There’s situations where it makes sense to overlay two (seemingly unrelated) pieces of information in one plot (a.k.a. diagram/chart). There’s reasons not to do it (or at least apply caution) but anyways: this post describes how to just do it and how it compares to alternatives.

There has been a vivid discussion on stackoverflow on whether this is detrimental or legit and also on how to actually implement it (the solution given is not-so-very-obvious, but works like charm). The stackoverflow discussion is actually a great read for the most part (incl. a great alternative dummy facetting). I was curious about how to do it (based on the s-o solution; legitimacy aside) and also about the comparison of one diagram with two scales VS two diagrams above one another.

I start off with a simple (and purely fictional) data set: for five days, it tracks the number of interruptions VS productivity. Sure everyone can relate. The dataset dt looks like this:

        when numinter prod
1 2018-03-20        1 0.95
2 2018-03-21        5 0.50
3 2018-03-23        4 0.70
4 2018-03-24        3 0.75
5 2018-03-25        4 0.60

(numinter is the number of interruptions and prod the productivity in percent)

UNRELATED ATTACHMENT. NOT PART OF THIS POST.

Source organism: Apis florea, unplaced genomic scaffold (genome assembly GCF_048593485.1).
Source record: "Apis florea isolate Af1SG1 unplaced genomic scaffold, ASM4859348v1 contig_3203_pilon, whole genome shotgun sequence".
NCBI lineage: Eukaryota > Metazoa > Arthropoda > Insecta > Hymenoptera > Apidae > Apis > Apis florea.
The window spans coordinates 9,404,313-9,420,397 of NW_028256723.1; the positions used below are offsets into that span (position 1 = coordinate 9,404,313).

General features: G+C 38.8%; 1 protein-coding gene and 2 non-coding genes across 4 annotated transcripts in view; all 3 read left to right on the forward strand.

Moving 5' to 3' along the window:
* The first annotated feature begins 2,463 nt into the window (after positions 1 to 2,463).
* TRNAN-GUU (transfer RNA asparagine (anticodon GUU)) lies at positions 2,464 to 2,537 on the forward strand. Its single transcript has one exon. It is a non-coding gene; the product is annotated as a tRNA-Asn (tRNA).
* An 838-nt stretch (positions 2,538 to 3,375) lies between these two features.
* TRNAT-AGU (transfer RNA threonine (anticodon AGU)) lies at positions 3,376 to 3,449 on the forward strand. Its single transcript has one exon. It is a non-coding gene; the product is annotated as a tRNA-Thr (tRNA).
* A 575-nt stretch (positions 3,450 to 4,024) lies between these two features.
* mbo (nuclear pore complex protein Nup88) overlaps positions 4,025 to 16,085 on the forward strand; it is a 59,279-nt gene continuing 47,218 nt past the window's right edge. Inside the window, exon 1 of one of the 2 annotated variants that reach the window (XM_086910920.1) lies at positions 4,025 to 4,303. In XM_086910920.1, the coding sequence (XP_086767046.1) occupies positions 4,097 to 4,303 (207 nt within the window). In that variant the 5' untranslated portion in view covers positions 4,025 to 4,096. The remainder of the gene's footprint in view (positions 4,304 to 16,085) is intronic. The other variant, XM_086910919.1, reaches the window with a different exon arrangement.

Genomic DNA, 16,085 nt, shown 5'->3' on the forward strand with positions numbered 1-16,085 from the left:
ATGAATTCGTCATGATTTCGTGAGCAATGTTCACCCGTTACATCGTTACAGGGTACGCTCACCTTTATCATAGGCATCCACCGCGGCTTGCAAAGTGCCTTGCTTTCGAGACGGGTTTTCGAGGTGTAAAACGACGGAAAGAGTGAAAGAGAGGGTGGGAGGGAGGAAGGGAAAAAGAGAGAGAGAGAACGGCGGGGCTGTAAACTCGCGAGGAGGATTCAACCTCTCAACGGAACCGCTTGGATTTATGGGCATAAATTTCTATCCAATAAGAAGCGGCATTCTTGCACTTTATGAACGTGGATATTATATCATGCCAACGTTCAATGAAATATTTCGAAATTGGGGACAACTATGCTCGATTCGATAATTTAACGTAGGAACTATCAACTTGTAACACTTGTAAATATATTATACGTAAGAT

Taking this into ggplot starts quite straightforward:

ggplot() + 
  geom_bar(mapping = aes(x = dt$when, y = dt$numinter), stat = "identity", fill = "grey") +
  geom_line(mapping = aes(x = dt$when, y = dt$prod*5), size = 2, color = "blue") + 
  scale_x_date(name = "Day", labels = NULL) +
  # (more)

The stat = "identity" part is required to convince geom_bar to just take values as-is; otherwise, all the code does (so far) is specify colors to print and the caption of the x-axis. Hold the question about the *5 in the line specification for a minute.

The crucial line is the next one:

  scale_y_continuous(name = "Interruptions/day", 
    sec.axis = sec_axis(~./5, name = "Productivity % of best", 
      labels = function(b) { paste0(round(b * 100, 0), "%")})) +
  # (more)

This line defines essentially all the magic: it starts simple, by giving the caption for the left bar. The essential part is sec.axis: it expects a formula for the labels. Before, I multiplied all values by 5 (effectively, the right part’s upper bound was 5 times less than the left’s part - and multiplying by 5 ensures that both bar and line have really the same range). In order to represent the numbers right, I now divide by 5 again. Bringing sec_axis in gives me a 2nd set of labels - and I can define how to print the labels in detail by specifying a labels function.

All there’s left to do is brush up colors:

    axis.title.y = element_text(color = "grey"),
    axis.title.y.right = element_text(color = "blue"))

And that’s it, really. The result then looks like this:

ggplot with two scales in one

Just for comparison, I’ve also followed dummy facetting outlined in above stackoverflow post and the ggplot2 wiki. Except for getting different scales (which is possible), it’s straightforward to do:

ggplot dummy facets

You can judge for yourself which one better transports the message (“Don’t disrupt people at work!”). Anyways: I’ve put up a gist with the full source code of both approaches. As ever, I hope it’s useful; feel free to try it - and let me know what you think!